Please tell us about yourself.
Before becoming my wife’s caregiver, I had a number of careers --- I worked in Washington, DC, as a Legal Advisor to a Federal Trade Commissioner and as a program and grants administrator. After moving to Seattle, I was a public sector lawyer for a number of years and a criminal defense lawyer, taught in paralegal programs, and was a mediator before abandoning the Law to become a massage therapist and day spa owner. In between, I lived on the island Republic of Palau, where in addition to running a Legal Services office, I was a legal advisor to the President and the Senate of the Republic. After remodeling a house (which ultimately burned to the ground,) raising goats and being a substitute teacher, I discovered a passion for adult education and was a higher education academic administrator and an instructor in an organizational leadership doctoral program.
I have always been involved in non-profit organizations in various volunteer capacities. At present, I serve as the board chair for the Northwest Institute of Literary Arts (nila.edu) a literary-educational organization. My wife, an award-winning journalist and author, and I live on Whidbey Island, north of Seattle, with a semi-neurotic cat. I like to cook (not quite as much as I like to eat,) walks on the beach, scuba diving when I get the chance to do so in warm water, coffee with friends, movies, reading, and the Seattle Seahawks.
Tell us about your book.
Learning to Float describes the challenges I faced and lessons as I transformed from being a rational, some might say aggressive, criminal defense attorney turned higher education instructor to a compassionate and involved caregiver for my wife as she was recovering from a stroke. I have attempted to be as open and vulnerable as I can, describing both the joys and frustrations of this experience, the times and situations where I was less than the ideal caregiver, as well as those moments of humor which always seemed to arise. I have included some “guidelines for floating” which summarize the lessons I learned, as well as some resources I found useful.
What inspired you to write Learning to Float?
After my wife Deloris suffered a stroke, I started sending out emails to family and close friends (I didn’t know about blogs then --- it was almost 10 years ago.) Over the months, the distribution list grew and the nature of the emails changed, becoming less about what has happening externally and more about what I was experiencing internally. Friends began telling me they thought my experiences could be helpful to others, especially men, who found themselves in similar situations. As Deloris had improved to the point where she needed my attention less, I was able to think about how to turn the emails into a more coherent and cohesive book.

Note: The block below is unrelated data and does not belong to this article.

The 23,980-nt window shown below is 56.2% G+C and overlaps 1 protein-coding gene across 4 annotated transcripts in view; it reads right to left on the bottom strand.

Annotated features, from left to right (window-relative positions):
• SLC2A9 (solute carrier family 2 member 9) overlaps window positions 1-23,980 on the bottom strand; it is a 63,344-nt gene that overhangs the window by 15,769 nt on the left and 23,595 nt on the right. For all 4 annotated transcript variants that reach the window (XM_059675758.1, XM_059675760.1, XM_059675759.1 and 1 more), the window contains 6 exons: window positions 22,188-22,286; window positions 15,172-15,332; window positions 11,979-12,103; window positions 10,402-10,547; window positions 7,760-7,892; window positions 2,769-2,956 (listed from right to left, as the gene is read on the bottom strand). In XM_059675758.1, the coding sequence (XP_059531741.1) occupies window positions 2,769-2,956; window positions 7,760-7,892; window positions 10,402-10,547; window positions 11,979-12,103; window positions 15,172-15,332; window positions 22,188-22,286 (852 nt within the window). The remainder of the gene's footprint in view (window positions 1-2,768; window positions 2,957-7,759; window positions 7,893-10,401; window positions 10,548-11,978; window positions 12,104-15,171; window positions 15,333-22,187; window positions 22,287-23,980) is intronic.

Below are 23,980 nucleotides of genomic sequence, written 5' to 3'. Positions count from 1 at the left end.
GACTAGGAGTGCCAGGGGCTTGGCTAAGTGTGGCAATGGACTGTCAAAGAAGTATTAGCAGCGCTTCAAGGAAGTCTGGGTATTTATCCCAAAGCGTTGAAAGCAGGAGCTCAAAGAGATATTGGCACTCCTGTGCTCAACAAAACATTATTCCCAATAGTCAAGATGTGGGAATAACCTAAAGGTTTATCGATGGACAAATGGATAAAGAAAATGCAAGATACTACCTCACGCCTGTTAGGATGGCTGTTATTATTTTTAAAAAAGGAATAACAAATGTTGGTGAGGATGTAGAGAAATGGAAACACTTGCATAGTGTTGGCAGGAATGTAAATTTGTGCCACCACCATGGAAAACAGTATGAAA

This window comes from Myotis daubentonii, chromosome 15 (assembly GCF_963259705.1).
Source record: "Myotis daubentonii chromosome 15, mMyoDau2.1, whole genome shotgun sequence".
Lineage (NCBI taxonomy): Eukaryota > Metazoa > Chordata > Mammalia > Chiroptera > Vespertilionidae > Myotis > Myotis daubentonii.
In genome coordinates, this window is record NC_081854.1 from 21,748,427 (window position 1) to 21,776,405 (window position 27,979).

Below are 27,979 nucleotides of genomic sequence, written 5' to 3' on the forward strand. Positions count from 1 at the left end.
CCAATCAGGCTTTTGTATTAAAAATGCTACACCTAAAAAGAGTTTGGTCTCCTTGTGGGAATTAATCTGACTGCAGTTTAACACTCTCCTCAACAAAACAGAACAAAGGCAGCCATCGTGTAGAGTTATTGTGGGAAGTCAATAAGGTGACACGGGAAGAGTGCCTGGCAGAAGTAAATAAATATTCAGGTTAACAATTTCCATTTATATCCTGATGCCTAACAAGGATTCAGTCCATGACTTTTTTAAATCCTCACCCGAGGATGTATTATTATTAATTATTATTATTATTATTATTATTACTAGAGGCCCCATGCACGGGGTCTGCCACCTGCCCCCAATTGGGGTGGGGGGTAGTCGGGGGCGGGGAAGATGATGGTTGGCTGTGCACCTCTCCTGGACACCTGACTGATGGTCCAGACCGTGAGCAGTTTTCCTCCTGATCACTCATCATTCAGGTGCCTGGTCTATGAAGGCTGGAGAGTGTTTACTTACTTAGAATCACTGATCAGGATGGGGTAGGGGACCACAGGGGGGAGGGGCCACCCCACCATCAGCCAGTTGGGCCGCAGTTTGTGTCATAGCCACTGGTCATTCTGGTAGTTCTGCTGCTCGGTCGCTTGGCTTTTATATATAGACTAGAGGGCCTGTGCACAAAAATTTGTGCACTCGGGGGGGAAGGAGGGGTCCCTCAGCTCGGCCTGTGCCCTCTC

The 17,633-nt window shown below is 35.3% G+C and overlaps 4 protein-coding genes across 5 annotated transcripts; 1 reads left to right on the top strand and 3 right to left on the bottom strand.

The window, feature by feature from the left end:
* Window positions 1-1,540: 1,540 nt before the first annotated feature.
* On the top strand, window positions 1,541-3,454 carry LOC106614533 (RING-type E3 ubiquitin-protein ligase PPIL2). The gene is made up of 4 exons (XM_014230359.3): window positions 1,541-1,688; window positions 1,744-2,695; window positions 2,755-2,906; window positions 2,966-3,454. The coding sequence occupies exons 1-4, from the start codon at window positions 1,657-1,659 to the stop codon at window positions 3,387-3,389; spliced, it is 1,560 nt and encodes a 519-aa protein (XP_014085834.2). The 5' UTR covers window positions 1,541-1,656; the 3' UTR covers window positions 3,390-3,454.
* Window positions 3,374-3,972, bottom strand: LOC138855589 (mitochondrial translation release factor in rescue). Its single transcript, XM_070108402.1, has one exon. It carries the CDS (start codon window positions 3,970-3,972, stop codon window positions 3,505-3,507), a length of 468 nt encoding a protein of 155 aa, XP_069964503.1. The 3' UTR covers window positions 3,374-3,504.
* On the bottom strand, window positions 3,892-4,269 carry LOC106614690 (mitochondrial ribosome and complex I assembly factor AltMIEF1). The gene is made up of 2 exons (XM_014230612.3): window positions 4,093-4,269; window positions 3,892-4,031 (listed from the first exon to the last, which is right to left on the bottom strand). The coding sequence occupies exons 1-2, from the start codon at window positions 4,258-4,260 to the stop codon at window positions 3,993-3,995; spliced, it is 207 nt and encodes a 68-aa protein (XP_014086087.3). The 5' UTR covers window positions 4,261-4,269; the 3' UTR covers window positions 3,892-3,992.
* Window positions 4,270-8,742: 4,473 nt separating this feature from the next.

How much time per week do you spend writing/editing your work?
At present, I am spending more time on marketing than on writing. When I was in the midst of writing Learning to Float, I often spent ten to twenty hours a week, maybe more. In the initial stages, I spent about 30 minutes writing the original emails. During that period, as I went through the day, part of me was observing what was happening and composing the leads in my mind. I also took writing classes and was involved in several writing/critique groups. Both experiences were essential to my progress as a writer.
What are you working on at the moment?
Most of my “writing” time is spent in marketing Learning to Float. A key part of that, I think, is distilling the essence of the book into one or more magazine-length articles, a task much harder to do than I imagined. When I finally am able to achieve this goal, and can get the articles accepted for publication, I believe it will give the book much-needed regional and national exposure.
I am also having fun writing a series of vignettes about my life, tentatively titled My Life as Anecdote. In a totally different vein, I am playing with an idea for a “pop” business/leadership book.
Title: Learning to Float
Author: Allan Ament
Allan and Deloris Ament’s lives take a dramatic turn when Deloris suffers a debilitating stroke. No longer an equal partner in marriage, Allan becomes Deloris’s primary caregiver, responsible for maintaining their household and her well-being. Learning to Float describes Allan’s transformation from a criminal defense attorney to a compassionate, emotionally vulnerable caregiver. Drawing on contemporaneously written emails and private journal entries, Ament unflinchingly exposes his emotional, mental, and physical ups and downs, consistently focusing on the love, humor, and opportunities for personal and spiritual growth he experiences on this journey. Anyone with the possibility of becoming a caregiver for a loved one, now or in the future, will benefit from the insights Ament shares. Everyone will be buoyed by the love Allan and Deloris experience as they face their new normal.
After successful careers as a criminal defense attorney, higher education administrator and instructor, and day spa manager, Allan Ament now enjoys retirement with his wife, an award-winning journalist and author, and their semi-neurotic cat (are there other kinds?) They live on an island in Puget Sound, north of Seattle, where, in addition to writing and being his wife’s primary caregiver, Ament serves as board chair for the Northwest Institute of Literary Arts (nila.edu). His work has previously appeared in academic, professional, and literary journals, and is included in an upcoming anthology, Being: What Makes a Man. Learning to Float is his first book-length work.